Photos © Ann Stratton
One day walking by my neighbor Ann’s house I saw a Robin sitting atop her porch roof. The bird had her deep red breast puffed out and she was looking out over the yard and the Hudson beyond, as if she was finally home. My neighbor Ann had been away at the time and I remember thinking how I had never noticed just how beautiful the Red Robin was. Cardinals are attention seekers with their bright red feathers and flared feathered heads. One can’t help notice a Cardinal and in my home when we first start seeing Cardinals there is usually an outburst of enthusiasm, “Look! The Cardinals are back! Look Mom! That’s a female and that’s a male.” But the Robin’s beauty and presence is subtle like they have no need for accolades. They are perfectly content to go about their business with humility.
When Ann returned a few days later, we were sitting on her porch catching up. Out of nowhere she said, “I don’t think my Robins are coming back this year.” “Why?” I said. She pointed above us, where a cascade of honey suckle had wrapped its way around a grated pillar and atop a ledge under the porch roof sat the most perfect bird’s nest; hidden, camouflaged by the yet to bloom vines of the honey-suckle. Ann went on to say, “I haven’t seen her or her husband, I’m afraid the cats scared them away this year.” My first thought was, “How does Ann know the marital status of these birds?” My second thought was of the Robin I had seen perched on her roof just a few days earlier. “I saw her or him, I saw her the other day right on top of your porch roof!” Ann looked at me somewhat doubtful but I was sure that this was the Robin she referred to, I said, “It was like she owned the place, like she had come home. I’m telling you I saw her.” “I hope you’re right” was all she said.
My neighborhood friends and I spend a good deal of time on our porches. We talk about our lives, about Newburgh, our kids, our work or lack thereof, our physical aches and pains and how we need to open a café in Newburgh. We even take power walks together. Although, when I say “we” I am mostly referring to my two friends Ann and Erica. I will get a text at eight in the morning that reads, “We’re outside ready to walk.” Convincing them and myself the night before that I would definitely be up and ready to walk by eight; I instead sheepishly walk outside in my pajamas saying, “I’m too tired.” They both laugh and I feel good that I provided them with the humor they need to endure their power walk.
A few days later after our Robin conversation, Ann announced to me as I walked up on her porch, “She’s back!” I wasn’t sure which “she” Ann was referring to; I’m not good with pronouns even if they seem obvious to everyone else. I often need a little help in this area. “She who?” I said. “The Robin, the Robin is back and so is her husband.” Ann then pointed to the nest and there I saw the tail feathers of Mrs. Robin or Ms. Robin depending on how liberated she is. “Last year she laid three eggs but one of the babies got thrown out of the nest and didn’t make it. “Harsh,” I thought, “maybe Newburgh is a rough place.”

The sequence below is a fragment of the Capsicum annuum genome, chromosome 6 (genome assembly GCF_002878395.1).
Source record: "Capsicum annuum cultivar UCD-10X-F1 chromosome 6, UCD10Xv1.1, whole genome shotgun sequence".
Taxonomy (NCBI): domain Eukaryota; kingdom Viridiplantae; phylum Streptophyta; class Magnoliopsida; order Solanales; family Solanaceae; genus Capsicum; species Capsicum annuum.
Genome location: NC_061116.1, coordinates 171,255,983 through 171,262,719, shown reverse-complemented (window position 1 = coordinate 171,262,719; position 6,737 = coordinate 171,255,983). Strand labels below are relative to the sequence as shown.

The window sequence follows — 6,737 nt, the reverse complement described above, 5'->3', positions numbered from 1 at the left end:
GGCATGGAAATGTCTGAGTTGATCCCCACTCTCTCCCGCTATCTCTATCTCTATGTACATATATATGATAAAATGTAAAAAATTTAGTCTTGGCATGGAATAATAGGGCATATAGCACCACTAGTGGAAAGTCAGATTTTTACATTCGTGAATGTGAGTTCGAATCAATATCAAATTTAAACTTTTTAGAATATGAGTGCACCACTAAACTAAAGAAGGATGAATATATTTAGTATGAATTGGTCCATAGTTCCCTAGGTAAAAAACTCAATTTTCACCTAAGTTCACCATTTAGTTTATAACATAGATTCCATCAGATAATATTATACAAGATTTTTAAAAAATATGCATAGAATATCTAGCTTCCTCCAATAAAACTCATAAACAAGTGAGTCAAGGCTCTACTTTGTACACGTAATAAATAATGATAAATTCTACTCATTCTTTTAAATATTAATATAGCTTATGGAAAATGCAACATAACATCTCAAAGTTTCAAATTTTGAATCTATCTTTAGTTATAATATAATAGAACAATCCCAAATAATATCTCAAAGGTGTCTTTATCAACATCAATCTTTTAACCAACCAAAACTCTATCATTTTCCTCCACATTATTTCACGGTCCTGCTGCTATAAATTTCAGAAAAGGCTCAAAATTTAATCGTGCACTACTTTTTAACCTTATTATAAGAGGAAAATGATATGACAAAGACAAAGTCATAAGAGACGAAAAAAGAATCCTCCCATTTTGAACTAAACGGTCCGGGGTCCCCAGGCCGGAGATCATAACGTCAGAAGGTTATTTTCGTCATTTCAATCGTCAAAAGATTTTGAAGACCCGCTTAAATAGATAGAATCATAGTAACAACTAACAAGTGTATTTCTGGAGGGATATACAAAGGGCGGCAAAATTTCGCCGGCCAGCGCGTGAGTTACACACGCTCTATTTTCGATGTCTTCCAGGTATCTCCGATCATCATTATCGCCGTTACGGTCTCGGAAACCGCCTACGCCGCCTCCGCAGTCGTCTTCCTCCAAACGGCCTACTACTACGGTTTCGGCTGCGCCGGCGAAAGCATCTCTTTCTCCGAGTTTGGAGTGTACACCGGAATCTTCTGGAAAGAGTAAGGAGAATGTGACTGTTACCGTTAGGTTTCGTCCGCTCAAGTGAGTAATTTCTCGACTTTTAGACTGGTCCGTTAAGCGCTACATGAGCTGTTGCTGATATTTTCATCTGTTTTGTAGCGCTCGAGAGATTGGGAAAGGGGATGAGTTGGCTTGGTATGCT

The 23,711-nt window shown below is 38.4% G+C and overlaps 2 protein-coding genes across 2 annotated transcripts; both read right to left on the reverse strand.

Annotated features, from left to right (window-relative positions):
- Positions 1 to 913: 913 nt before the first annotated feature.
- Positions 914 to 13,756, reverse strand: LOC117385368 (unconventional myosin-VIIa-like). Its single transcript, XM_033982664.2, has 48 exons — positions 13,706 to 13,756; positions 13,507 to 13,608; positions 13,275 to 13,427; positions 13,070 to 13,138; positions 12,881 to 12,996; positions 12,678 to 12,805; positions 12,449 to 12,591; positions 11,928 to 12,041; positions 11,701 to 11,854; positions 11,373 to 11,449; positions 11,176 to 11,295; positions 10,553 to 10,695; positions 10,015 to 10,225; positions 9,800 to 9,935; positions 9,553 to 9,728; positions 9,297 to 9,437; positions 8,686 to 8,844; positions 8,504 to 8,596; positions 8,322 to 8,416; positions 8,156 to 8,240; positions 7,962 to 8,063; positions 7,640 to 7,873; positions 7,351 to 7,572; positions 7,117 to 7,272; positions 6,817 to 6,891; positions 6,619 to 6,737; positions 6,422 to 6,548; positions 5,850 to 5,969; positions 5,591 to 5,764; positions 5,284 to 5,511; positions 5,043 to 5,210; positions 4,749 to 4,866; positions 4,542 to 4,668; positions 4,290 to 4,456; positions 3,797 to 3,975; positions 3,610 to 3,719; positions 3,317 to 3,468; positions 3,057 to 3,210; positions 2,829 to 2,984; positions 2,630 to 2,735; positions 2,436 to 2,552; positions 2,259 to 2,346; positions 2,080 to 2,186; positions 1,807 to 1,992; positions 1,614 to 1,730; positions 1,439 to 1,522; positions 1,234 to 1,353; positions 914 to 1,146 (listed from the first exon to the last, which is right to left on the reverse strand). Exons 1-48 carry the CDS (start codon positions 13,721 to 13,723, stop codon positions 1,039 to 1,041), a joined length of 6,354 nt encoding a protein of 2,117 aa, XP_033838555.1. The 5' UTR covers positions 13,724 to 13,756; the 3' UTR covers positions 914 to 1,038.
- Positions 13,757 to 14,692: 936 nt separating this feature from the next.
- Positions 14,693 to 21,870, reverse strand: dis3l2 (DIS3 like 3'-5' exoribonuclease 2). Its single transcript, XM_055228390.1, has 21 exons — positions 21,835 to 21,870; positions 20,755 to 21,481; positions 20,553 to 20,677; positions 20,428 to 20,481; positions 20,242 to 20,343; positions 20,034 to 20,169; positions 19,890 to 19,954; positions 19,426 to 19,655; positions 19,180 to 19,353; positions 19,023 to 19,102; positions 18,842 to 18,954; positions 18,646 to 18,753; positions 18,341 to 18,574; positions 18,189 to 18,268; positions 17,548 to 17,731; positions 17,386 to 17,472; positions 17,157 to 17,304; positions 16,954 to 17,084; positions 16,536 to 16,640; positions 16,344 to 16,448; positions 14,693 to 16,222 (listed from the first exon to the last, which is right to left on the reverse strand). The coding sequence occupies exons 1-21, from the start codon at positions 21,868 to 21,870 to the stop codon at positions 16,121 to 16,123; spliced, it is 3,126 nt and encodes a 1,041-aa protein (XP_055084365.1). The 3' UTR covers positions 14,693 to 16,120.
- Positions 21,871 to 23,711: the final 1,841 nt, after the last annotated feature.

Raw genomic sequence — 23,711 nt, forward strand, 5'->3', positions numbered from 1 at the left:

Every day since the arrival of The Robin family there has been a little step ladder sitting outside on my neighbor’s porch. When I walk my dog past their house I often say to myself, “What is that ladder doing out there? Maybe they’ve just forgotten about it. It might get stolen; it looks like a nice one I just might take it myself.” But then when I got home one day I checked my Facebook newsfeed and there I saw a picture of Ms. Robin sitting in her nest. “Ah,ha! So that’s what the step ladder was for.” I felt like Nancy Drew and was impressed by how clever I was.
Ann, who is also a professional photographer, has since graced her Facebook page with the progress of the Robin family. My daughter and son and I were once again on her porch one afternoon and she pointed out Ms. Robin’s husband, Mr. Robin. She said, “He stays around here or across the street watching out for her. Whenever I go up the ladder to shoot pictures, he comes sweeping in and chirping like a mad man to warn her.” We all watched Mr. Robin bouncing around on the lawn of the mansion across the street and then watched him fly to our garden next door and then back on to my friend’s lawn. Mr. Robin seemed to be checking us all out to make sure we weren’t cats dressed in people’s clothes.
The Robin family could not have chosen a better home than my friend’s house. While my husband and I were looking at homes to buy in Newburgh, we looked at their house several times. Our nick name for their house was The Tuscany House and not simply for its street appearance but for the back yard that looks like one of the gardens of Versailles. I know I’m mixing my Italian and French metaphors, forgive me. We could only have one nick name per house, otherwise it would have gotten too confusing to keep track. We looked at about one hundred houses.
Ann reported in everyday on the progress of her Robin family. Ms. Robin laid three Mediterranean- blue eggs and she sat there diligently, only moving to get food. The first and second eggs hatched and I can’t say that baby birds are cute, but they are miraculous to watch. My friend’s photos of this little bird family are thoughtful, intimate and breathtaking. Unfortunately, the last egg has yet to hatch and will probably not make it, so goes the beauty and harshness of nature. But the other two little birds are getting stronger and bigger everyday and my friend will continue to climb her ladder and be fascinated and passionate about documenting their progress. I’m blessed to live in my neighborhood, surrounded by artists, creative, loving people who see that life is in the details. So yes, Newburgh is for the birds, with all its grace and wonder and I wouldn’t have it any other way.